Presentation on theme: "ENERGY STAR Commercial Food Service (CFS) Program CFS Industry Training (For dealers, operators, consultants & designers) Last updated: September 2011."— Presentation transcript:
ENERGY STAR Commercial Food Service (CFS) Program CFS Industry Training (For dealers, operators, consultants & designers) Last updated: September 2011
What Is ENERGY STAR? Voluntary climate protection partnership with the U.S. Environmental Protection Agency (EPA) Strategic approach to energy management, promoting energy efficient products and practices Tools and resources to help save money and protect the environment Influential brand recognized by over 80 percent of Americans
The ENERGY STAR Product Label The ENERGY STAR label was established to: –Reduce greenhouse gas emissions and other pollutants caused by the inefficient use of energy AND –Make it easy to identify energy- efficient products that offer savings on energy bills without sacrificing performance, features, and comfort.
60+ Product Categories Are Covered by ENERGY STAR in the US, such as: Appliances Clothes washers Dishwashers Refrigerators Dehumidifiers Air cleaners Water coolers Water heaters Heating & Cooling Central AC & ASHPs LCHVAC Boilers Furnaces Ceiling fans Room AC Ventilating fans Home Electronics Battery chargers Telephony Televisions Audio/Video equipment Office Equipment Computers Monitors Printers Copiers Scanners Fax machines Servers Lighting Residential light Fixtures CFLs LEDs Home Envelope Home sealing & insulation Roof products Windows/Doors Commercial Food Service Refrigerators Freezers Fryers Steamers Griddles Ovens Ice Machines Dishwashers HFHCs
Shaping Restaurants to Be Models of Efficiency By LAURA NOVAK May 17, 2006 “ If restaurants were automobiles, they would be Hummers. ” Restaurants are Energy Intensive! Source of graph: PG&E Food Service Technology Center
Restaurant Energy Consumption Energy use in restaurants is dominated by food preparation An example of how energy (BTU) is consumed in a typical full service restaurant Source: PG&E Food Service Technology Center
French Fries Have a Huge Energy Cost A single appliance can consume more than a home! Conventional fryer A typical electric deep fat fryer uses more than 18,000 kWh annually The average U.S. household electricity use is approximately 13,000 kWh annually ≥ Source: PG&E Food Service Technology Center
Why Should You and Your Customers Care About ENERGY STAR? ENERGY STAR equipment saves end-users energy, water, and money Energy efficiency is becoming more important in foodservice environments Designing to include ENERGY STAR: –Boosts end-users long-term bottom line –Demonstrates commitment to environment –Guards against rising energy rates ENERGY STAR qualified equipment has a lower total cost of ownership over time
Making the Case for ENERGY STAR ENERGY STAR qualified CFS equipment can save significant amounts of money –See annual and lifetime savings figures Performance is maintained with higher efficiency High utility costs cut into restaurants’ bottom line –Utility costs: 3 to 5% of sales* –Average profit ~5%* –Restaurateurs are taking notice of high energy costs Benchmarking restaurant energy use helps keep track of savings *Source: National Restaurant Association 2009 Restaurant Industry Forecast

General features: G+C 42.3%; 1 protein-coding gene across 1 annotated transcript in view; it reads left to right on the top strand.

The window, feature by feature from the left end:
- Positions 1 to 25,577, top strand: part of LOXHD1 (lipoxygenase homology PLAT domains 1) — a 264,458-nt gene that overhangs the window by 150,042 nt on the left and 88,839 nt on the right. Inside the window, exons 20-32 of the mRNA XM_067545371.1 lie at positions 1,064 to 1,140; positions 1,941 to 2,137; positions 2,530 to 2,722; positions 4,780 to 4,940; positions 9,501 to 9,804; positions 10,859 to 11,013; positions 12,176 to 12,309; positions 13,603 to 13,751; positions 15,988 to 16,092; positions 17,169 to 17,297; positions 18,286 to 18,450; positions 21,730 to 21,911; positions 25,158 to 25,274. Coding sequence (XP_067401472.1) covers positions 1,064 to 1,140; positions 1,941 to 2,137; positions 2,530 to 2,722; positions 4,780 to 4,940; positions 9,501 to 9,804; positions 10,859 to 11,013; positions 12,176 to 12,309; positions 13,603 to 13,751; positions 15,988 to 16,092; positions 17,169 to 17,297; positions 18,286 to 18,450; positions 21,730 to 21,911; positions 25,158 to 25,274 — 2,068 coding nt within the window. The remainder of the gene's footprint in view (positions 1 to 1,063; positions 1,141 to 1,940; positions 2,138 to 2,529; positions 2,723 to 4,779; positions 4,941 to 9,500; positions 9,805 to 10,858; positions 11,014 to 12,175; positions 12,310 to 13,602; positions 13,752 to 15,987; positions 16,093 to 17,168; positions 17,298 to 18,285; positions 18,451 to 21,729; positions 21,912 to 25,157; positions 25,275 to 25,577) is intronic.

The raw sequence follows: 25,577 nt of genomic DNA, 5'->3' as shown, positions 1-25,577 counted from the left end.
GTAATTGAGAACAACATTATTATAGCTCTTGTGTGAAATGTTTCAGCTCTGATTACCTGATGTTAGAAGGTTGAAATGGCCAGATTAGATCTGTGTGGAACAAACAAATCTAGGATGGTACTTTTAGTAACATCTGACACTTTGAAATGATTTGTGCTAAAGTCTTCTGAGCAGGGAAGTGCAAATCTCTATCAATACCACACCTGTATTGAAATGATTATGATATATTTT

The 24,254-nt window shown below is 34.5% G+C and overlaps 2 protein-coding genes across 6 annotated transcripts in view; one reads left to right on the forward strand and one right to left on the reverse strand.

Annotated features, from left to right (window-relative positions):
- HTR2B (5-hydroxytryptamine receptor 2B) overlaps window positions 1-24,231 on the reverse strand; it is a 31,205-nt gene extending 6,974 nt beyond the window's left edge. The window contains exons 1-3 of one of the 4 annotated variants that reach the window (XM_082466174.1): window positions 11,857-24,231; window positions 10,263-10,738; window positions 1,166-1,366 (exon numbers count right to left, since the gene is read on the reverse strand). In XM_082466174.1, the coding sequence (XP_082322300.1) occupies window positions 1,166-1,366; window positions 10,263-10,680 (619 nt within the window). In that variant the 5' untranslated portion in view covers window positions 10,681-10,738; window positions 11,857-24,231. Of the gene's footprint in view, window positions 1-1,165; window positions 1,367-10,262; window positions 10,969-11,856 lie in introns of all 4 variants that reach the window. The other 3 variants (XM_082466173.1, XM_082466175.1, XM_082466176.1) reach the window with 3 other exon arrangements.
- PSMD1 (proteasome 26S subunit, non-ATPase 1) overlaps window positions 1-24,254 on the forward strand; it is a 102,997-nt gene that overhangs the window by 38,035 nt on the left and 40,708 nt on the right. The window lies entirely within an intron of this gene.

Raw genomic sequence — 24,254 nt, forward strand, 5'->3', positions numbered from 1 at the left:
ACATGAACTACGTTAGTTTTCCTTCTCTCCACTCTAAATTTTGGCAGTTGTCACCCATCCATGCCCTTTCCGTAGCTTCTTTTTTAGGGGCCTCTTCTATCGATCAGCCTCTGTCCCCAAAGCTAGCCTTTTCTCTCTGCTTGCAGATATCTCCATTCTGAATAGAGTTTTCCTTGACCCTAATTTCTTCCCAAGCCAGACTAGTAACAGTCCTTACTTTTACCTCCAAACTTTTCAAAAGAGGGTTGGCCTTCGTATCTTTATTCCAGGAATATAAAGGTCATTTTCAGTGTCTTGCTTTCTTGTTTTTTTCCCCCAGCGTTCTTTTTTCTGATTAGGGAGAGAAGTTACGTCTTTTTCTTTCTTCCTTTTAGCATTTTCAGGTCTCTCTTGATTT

Restaurant Industry Trends Restaurant operators across all segments plan to devote more resources to green initiatives in 2011 Roughly 40% of operators (from quick-service to fine dining) plan to purchase energy-saving kitchen equipment in 2011 Source: National Restaurant Association 2011 Restaurant Industry Forecast
Total Cost of Ownership Acquisition costs of equipment Maintenance and other ongoing costs of equipment (can be 2 to 20 times greater) Source: PG&E Food Service Technology Center
Range of CFS Incentives Offered by Utilities ProductIncentive Range Dishwashers$50 ─ $2,000 Fryers$66 ─ $2,500 Griddles$125 ─ $2,100 Hot food holding cabinets$110─ $650 Ice machines$18 ─ $700 Ovens$115 ─ $3,000 Refrigerators and freezers$25 ─ $1,000 Steam cookers$40─ $2,000 Source: 2011 ENERGY STAR Commercial Food Service Incentive Guide Please note that utility programs can change. Please contact your utility to ensure the program is still in effect before purchasing your equipment.
Utility Incentives Contact your utility program administrator to: –Ensure that they continue to offer CFS incentives to customers –Ask whether they offer marketing and outreach materials, point of purchase materials, or trainings –See if they will develop custom incentives –Determine whether they have an education center with CFS testing facilities
ENERGY STAR Recognition Opportunities ENERGY STAR Partner of the Year Awards ENERGY STAR Small Business Awards Special recognition Go to: www.energystar.gov/awardswww.energystar.gov/awards
Additional Recognition Opportunities Commercial kitchen & restaurant sustainability recognition programs are growing in popularity: –National Restaurant Association’s Conserve Initiative –Food Service Warehouse Certified Green Commercial Kitchen Program –Green Seal GS-46 –U.S. Green Building Council (USBGC) LEED programs Threshold for CFS equipment: ENERGY STAR